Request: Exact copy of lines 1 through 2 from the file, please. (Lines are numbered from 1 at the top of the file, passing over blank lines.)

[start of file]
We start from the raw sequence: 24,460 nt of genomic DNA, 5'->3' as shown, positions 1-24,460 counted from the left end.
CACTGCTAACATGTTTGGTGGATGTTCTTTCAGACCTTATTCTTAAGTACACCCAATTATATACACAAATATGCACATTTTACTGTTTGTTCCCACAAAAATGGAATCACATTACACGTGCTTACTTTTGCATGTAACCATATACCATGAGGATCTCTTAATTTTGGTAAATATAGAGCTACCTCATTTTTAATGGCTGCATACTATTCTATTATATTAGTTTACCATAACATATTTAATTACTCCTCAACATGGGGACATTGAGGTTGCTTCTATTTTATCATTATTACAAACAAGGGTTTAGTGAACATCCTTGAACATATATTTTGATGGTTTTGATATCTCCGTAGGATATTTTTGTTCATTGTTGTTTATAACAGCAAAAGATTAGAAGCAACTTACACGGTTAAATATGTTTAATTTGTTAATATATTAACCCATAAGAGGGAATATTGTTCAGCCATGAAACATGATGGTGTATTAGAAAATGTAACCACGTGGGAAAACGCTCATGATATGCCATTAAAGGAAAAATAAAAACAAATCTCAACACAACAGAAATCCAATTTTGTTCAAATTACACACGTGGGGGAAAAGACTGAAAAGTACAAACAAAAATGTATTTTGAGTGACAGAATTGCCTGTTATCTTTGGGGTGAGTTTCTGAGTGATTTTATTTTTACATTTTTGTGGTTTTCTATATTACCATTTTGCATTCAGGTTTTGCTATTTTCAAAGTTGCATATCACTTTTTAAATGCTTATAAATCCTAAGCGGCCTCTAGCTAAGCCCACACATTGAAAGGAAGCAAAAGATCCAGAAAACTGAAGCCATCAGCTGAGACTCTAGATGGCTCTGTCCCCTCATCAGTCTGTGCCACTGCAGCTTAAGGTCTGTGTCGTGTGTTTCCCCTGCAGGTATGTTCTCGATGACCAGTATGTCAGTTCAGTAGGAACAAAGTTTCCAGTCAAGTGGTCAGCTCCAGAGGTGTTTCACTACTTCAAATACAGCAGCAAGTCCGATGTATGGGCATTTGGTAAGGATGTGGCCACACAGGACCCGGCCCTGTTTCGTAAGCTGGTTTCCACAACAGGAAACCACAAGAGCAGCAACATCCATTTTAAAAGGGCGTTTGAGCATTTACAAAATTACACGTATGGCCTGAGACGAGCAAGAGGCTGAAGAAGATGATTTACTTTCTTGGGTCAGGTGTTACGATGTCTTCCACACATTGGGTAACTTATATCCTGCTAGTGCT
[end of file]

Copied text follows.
We start from the raw sequence: 24,460 nt of genomic DNA, 5'->3' as shown, positions 1-24,460 counted from the left end.
CACTGCTAACATGTTTGGTGGATGTTCTTTCAGACCTTATTCTTAAGTACACCCAATTATATACACAAATATGCACATTTTACTGTTTGTTCCCACAAAAATGGAATCACATTACACGTGCTTACTTTTGCATGTAACCATATACCATGAGGATCTCTTAATTTTGGTAAATATAGAGCTACCTCATTTTTAATGGCTGCATACTATTCTATTATATTAGTTTACCATAACATATTTAATTACTCCTCAACATGGGGACATTGAGGTTGCTTCTATTTTATCATTATTACAAACAAGGGTTTAGTGAACATCCTTGAACATATATTTTGATGGTTTTGATATCTCCGTAGGATATTTTTGTTCATTGTTGTTTATAACAGCAAAAGATTAGAAGCAACTTACACGGTTAAATATGTTTAATTTGTTAATATATTAACCCATAAGAGGGAATATTGTTCAGCCATGAAACATGATGGTGTATTAGAAAATGTAACCACGTGGGAAAACGCTCATGATATGCCATTAAAGGAAAAATAAAAACAAATCTCAACACAACAGAAATCCAATTTTGTTCAAATTACACACGTGGGGGAAAAGACTGAAAAGTACAAACAAAAATGTATTTTGAGTGACAGAATTGCCTGTTATCTTTGGGGTGAGTTTCTGAGTGATTTTATTTTTACATTTTTGTGGTTTTCTATATTACCATTTTGCATTCAGGTTTTGCTATTTTCAAAGTTGCATATCACTTTTTAAATGCTTATAAATCCTAAGCGGCCTCTAGCTAAGCCCACACATTGAAAGGAAGCAAAAGATCCAGAAAACTGAAGCCATCAGCTGAGACTCTAGATGGCTCTGTCCCCTCATCAGTCTGTGCCACTGCAGCTTAAGGTCTGTGTCGTGTGTTTCCCCTGCAGGTATGTTCTCGATGACCAGTATGTCAGTTCAGTAGGAACAAAGTTTCCAGTCAAGTGGTCAGCTCCAGAGGTGTTTCACTACTTCAAATACAGCAGCAAGTCCGATGTATGGGCATTTGGTAAGGATGTGGCCACACAGGACCCGGCCCTGTTTCGTAAGCTGGTTTCCACAACAGGAAACCACAAGAGCAGCAACATCCATTTTAAAAGGGCGTTTGAGCATTTACAAAATTACACGTATGGCCTGAGACGAGCAAGAGGCTGAAGAAGATGATTTACTTTCTTGGGTCAGGTGTTACGATGTCTTCCACACATTGGGTAACTTATATCCTGCTAGTGCT